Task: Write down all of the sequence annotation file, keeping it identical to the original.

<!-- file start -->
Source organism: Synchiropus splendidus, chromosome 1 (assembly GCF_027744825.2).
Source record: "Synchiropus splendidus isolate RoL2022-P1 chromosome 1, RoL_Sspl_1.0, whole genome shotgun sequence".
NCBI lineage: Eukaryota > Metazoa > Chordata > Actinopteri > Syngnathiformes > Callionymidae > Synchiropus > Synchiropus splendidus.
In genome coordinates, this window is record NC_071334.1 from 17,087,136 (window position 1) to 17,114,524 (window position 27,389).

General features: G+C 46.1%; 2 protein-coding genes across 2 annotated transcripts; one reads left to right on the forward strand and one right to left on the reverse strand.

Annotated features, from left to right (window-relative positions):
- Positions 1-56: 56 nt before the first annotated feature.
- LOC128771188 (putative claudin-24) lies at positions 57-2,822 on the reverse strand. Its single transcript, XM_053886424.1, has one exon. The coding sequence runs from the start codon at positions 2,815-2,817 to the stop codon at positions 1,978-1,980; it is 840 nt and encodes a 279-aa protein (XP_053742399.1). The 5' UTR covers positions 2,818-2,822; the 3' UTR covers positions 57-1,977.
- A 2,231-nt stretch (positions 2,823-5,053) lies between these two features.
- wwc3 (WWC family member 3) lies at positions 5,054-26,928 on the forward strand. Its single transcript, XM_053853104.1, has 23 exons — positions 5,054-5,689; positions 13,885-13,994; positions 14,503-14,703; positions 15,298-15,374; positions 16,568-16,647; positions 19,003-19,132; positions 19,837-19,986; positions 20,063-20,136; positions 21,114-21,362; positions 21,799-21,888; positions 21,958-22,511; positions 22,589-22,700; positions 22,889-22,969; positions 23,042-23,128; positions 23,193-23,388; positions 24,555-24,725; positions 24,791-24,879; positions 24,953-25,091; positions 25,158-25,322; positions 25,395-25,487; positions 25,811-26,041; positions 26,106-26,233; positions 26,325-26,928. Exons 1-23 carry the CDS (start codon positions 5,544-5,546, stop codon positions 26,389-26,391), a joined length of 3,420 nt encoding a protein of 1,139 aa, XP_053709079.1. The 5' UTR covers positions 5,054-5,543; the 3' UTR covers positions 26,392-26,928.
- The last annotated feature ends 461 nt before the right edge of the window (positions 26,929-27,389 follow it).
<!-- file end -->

Source organism: Synchiropus splendidus, chromosome 1 (assembly GCF_027744825.2).
Source record: "Synchiropus splendidus isolate RoL2022-P1 chromosome 1, RoL_Sspl_1.0, whole genome shotgun sequence".
NCBI lineage: Eukaryota > Metazoa > Chordata > Actinopteri > Syngnathiformes > Callionymidae > Synchiropus > Synchiropus splendidus.
In genome coordinates, this window is record NC_071334.1 from 17,087,136 (window position 1) to 17,114,524 (window position 27,389).

General features: G+C 46.1%; 2 protein-coding genes across 2 annotated transcripts; one reads left to right on the forward strand and one right to left on the reverse strand.

Annotated features, from left to right (window-relative positions):
- Positions 1-56: 56 nt before the first annotated feature.
- LOC128771188 (putative claudin-24) lies at positions 57-2,822 on the reverse strand. Its single transcript, XM_053886424.1, has one exon. The coding sequence runs from the start codon at positions 2,815-2,817 to the stop codon at positions 1,978-1,980; it is 840 nt and encodes a 279-aa protein (XP_053742399.1). The 5' UTR covers positions 2,818-2,822; the 3' UTR covers positions 57-1,977.
- A 2,231-nt stretch (positions 2,823-5,053) lies between these two features.
- wwc3 (WWC family member 3) lies at positions 5,054-26,928 on the forward strand. Its single transcript, XM_053853104.1, has 23 exons — positions 5,054-5,689; positions 13,885-13,994; positions 14,503-14,703; positions 15,298-15,374; positions 16,568-16,647; positions 19,003-19,132; positions 19,837-19,986; positions 20,063-20,136; positions 21,114-21,362; positions 21,799-21,888; positions 21,958-22,511; positions 22,589-22,700; positions 22,889-22,969; positions 23,042-23,128; positions 23,193-23,388; positions 24,555-24,725; positions 24,791-24,879; positions 24,953-25,091; positions 25,158-25,322; positions 25,395-25,487; positions 25,811-26,041; positions 26,106-26,233; positions 26,325-26,928. Exons 1-23 carry the CDS (start codon positions 5,544-5,546, stop codon positions 26,389-26,391), a joined length of 3,420 nt encoding a protein of 1,139 aa, XP_053709079.1. The 5' UTR covers positions 5,054-5,543; the 3' UTR covers positions 26,392-26,928.
- The last annotated feature ends 461 nt before the right edge of the window (positions 26,929-27,389 follow it).